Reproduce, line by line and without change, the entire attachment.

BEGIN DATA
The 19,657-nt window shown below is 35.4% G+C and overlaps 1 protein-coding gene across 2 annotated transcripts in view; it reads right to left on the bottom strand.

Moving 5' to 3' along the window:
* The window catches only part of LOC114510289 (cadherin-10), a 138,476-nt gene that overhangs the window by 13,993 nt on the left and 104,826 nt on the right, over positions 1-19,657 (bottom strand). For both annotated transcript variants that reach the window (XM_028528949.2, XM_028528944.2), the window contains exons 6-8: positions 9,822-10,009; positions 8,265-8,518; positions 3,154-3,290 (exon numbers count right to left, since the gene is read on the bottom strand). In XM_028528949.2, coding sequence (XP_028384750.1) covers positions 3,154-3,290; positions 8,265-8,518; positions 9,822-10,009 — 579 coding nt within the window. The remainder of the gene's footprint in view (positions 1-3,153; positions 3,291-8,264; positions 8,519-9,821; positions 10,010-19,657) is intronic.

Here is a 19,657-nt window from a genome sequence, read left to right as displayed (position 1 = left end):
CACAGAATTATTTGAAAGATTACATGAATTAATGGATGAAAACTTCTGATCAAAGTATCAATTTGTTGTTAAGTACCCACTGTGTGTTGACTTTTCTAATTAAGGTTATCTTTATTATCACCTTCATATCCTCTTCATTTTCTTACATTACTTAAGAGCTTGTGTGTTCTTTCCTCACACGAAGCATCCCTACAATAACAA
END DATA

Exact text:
The 19,657-nt window shown below is 35.4% G+C and overlaps 1 protein-coding gene across 2 annotated transcripts in view; it reads right to left on the bottom strand.

Moving 5' to 3' along the window:
* The window catches only part of LOC114510289 (cadherin-10), a 138,476-nt gene that overhangs the window by 13,993 nt on the left and 104,826 nt on the right, over positions 1-19,657 (bottom strand). For both annotated transcript variants that reach the window (XM_028528949.2, XM_028528944.2), the window contains exons 6-8: positions 9,822-10,009; positions 8,265-8,518; positions 3,154-3,290 (exon numbers count right to left, since the gene is read on the bottom strand). In XM_028528949.2, coding sequence (XP_028384750.1) covers positions 3,154-3,290; positions 8,265-8,518; positions 9,822-10,009 — 579 coding nt within the window. The remainder of the gene's footprint in view (positions 1-3,153; positions 3,291-8,264; positions 8,519-9,821; positions 10,010-19,657) is intronic.

Here is a 19,657-nt window from a genome sequence, read left to right as displayed (position 1 = left end):
CACAGAATTATTTGAAAGATTACATGAATTAATGGATGAAAACTTCTGATCAAAGTATCAATTTGTTGTTAAGTACCCACTGTGTGTTGACTTTTCTAATTAAGGTTATCTTTATTATCACCTTCATATCCTCTTCATTTTCTTACATTACTTAAGAGCTTGTGTGTTCTTTCCTCACACGAAGCATCCCTACAATAACAA